Thursday, 10 November 2011 21:04

New Orleans Saints, Falcons Rivalry Is Peaking Under Payton, Smith And Brees

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Falcons coach Mike Smith isn't sure what a Who Dat is, but he knows that a victory over the Saints in the Georgia Dome on Sunday will move his Falcons into first place in the NFC South.

The game is a pick it. The Saints are 6-3 and the Falcons are 5-3.

Smith said, "they do some kind of chant down there, and I'm not exactly sure (smiling) what is." Smith is happy that the game is in Atlanta rather than New Orleans where the Who Dat Nation's cheering makes it difficult for opponents to hear signals.

"There's electricity in the air in both buildings when these teams play," said the coach. "It's difficult for the fans in terms of the feel of the hype up to the game.  But for us it's not. It's the most important for us because it's out next one."

The game is the South's premier rivalry, and it was before it started being boosted by actual importance.

"We've ended up on the top of the standings one time, and they've done it a time or two," said Smith. ". It's very competitive. We know we're playing an outstanding football team that has lots of weapons on both sides.

"They've got a guy (Darren Sproles) that's having a Pro Bowl season as a returner. So it's going to be a big challenge for us and we look forward to it,' said Smith.

This series is not of ineptitude any longer. The Saints and the Falcons have turned their collective fortunes over the past three-plus seasons. Each has become a consistent playoff contender, the Saints with a Super Bowl title.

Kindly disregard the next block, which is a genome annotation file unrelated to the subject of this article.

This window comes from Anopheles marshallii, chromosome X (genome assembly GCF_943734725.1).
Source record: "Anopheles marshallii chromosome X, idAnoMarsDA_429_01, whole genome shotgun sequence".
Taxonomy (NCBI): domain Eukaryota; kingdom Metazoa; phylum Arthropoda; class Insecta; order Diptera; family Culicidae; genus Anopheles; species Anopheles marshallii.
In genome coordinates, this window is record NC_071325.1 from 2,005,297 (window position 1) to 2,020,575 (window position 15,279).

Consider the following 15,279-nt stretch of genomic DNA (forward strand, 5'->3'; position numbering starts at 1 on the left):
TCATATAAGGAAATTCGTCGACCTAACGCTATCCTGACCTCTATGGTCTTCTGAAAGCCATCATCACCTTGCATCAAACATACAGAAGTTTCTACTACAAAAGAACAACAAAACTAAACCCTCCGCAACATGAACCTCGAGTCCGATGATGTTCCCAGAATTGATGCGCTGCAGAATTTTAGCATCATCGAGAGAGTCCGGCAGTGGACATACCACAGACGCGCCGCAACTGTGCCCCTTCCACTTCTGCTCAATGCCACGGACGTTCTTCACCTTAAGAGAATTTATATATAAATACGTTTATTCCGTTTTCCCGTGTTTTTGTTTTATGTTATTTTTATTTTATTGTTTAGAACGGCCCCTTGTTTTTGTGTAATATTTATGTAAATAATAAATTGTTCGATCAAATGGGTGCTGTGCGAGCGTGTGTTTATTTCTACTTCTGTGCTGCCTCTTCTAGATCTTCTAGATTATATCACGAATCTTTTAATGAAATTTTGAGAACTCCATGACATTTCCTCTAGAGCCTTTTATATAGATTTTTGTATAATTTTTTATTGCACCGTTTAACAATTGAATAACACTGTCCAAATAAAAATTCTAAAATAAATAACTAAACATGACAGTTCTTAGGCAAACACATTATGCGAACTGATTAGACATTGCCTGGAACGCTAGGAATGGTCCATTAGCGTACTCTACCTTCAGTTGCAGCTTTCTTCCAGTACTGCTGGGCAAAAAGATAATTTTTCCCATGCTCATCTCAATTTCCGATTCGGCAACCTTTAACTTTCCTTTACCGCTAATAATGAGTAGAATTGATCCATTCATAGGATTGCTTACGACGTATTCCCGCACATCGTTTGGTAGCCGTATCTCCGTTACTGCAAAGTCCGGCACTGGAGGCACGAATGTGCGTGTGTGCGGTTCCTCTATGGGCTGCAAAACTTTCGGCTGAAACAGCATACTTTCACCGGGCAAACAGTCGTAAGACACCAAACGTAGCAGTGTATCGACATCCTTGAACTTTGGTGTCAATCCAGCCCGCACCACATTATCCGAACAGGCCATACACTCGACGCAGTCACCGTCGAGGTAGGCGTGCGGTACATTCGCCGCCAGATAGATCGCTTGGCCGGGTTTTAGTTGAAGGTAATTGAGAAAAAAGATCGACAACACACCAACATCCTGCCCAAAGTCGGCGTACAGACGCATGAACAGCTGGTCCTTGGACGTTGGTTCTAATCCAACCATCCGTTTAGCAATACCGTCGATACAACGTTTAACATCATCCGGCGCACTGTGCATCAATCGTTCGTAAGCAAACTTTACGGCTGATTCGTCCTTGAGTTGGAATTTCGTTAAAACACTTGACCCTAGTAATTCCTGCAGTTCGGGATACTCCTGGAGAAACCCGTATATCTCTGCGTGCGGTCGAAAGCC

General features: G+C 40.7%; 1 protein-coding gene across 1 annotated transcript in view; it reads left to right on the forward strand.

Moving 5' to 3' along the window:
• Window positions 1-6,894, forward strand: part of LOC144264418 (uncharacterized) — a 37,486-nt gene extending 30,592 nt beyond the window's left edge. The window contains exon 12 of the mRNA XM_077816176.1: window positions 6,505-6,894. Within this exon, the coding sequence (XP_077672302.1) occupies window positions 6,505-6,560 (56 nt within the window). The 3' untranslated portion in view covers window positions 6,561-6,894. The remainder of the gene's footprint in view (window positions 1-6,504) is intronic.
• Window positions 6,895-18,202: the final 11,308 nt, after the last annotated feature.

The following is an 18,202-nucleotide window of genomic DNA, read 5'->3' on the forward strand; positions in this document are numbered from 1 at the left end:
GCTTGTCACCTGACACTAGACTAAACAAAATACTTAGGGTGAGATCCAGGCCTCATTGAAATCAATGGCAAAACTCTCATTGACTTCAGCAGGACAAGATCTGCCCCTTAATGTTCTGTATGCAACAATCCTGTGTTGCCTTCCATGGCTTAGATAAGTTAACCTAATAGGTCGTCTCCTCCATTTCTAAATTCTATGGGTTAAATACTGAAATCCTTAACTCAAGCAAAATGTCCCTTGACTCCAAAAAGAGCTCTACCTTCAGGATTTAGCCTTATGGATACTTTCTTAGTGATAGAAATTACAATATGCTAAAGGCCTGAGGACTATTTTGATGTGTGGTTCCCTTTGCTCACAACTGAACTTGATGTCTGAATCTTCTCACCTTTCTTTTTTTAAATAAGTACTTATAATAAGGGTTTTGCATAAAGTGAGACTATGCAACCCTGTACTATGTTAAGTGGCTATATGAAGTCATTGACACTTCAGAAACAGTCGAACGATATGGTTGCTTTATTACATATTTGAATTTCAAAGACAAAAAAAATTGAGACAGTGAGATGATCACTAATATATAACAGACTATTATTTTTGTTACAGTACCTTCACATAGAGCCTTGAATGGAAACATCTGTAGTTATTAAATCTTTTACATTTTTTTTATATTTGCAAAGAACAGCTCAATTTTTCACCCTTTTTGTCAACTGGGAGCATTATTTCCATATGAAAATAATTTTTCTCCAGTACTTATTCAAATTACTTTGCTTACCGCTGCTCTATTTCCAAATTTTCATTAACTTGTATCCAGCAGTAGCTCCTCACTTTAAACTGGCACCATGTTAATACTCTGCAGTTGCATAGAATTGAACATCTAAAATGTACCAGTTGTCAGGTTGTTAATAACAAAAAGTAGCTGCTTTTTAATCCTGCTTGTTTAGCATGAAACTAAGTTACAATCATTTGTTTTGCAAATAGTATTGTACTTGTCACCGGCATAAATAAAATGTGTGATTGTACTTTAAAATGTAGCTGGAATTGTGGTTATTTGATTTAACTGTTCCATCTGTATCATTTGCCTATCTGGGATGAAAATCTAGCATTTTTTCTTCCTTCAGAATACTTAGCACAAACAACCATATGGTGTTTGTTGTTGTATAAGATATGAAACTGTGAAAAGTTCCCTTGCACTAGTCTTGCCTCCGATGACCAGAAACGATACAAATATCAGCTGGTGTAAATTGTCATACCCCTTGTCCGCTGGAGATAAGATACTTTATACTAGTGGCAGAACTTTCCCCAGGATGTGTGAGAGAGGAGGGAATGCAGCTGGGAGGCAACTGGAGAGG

There is no love lost between the two in the rivalry that dates back to 1967.

"We don't like them and they don't like us," Falcons defensve tackle Jonathan Babineux told, "It is what it is. We go out there and just try to take each others' heads off. "

Smith is 2-4 against the Saints in his three-and-a-half seasons leading the Falcons. The Saints are only one of two opponents that with more than one meeting have a winning record against Smith.

The Saints and Falcons split the series in 2008 and 2010. The Saints swept both games in 2009, their Super Bowl season.

The margin of victory in the last six games has been an average of less than six points, which includes a 14-point Falcons victory during that span. Both of last season's games were decided by three points. The teams meet again on Monday Night Football on Dec. 26, the second- to- last regular- season game of the season. writer Len Pasquarelli has cited the rivalry as one of the best in all of sports. " Every year, bus caravans loaded with rowdy (and very inebrated) fans make the seven-hour trip between the two cities, " said Pasquarelli. "Unless you've attended a Falcons-Saints debauchery-filled afternoon, you'll just have to take my word for it."

The all-time series is currently led by the Falcons 45-39. I covered their first game in 1967 for The Times-Picayune, won by the Saints 27-24 before 83,437 fans in old Tulane Stadium.

I referred to the game as the "Dixie Championsip."

Saints coach  Sean Payton is more concerned about Sunday's game than the rivalry's history.

"Let's get past the long history," said Payton. "I would say in the short-term these two organizations that have been very successful.  Mike Smith, Tom Dimitroff (GM), their players and their staff have done a great job of building a program and getting better each season.

"We have a lot of respect for where they're at as a team and them having won the division a year ago. More recently, I would say, I don't know if the term is a rivalry, but it's more important because the two teams are having success. We understand and value and appreciate the importance of a divisional game against a very good divisional team"

Saints quarterback Drew Brees didn't know much about the rivalry before he came to New Orleans.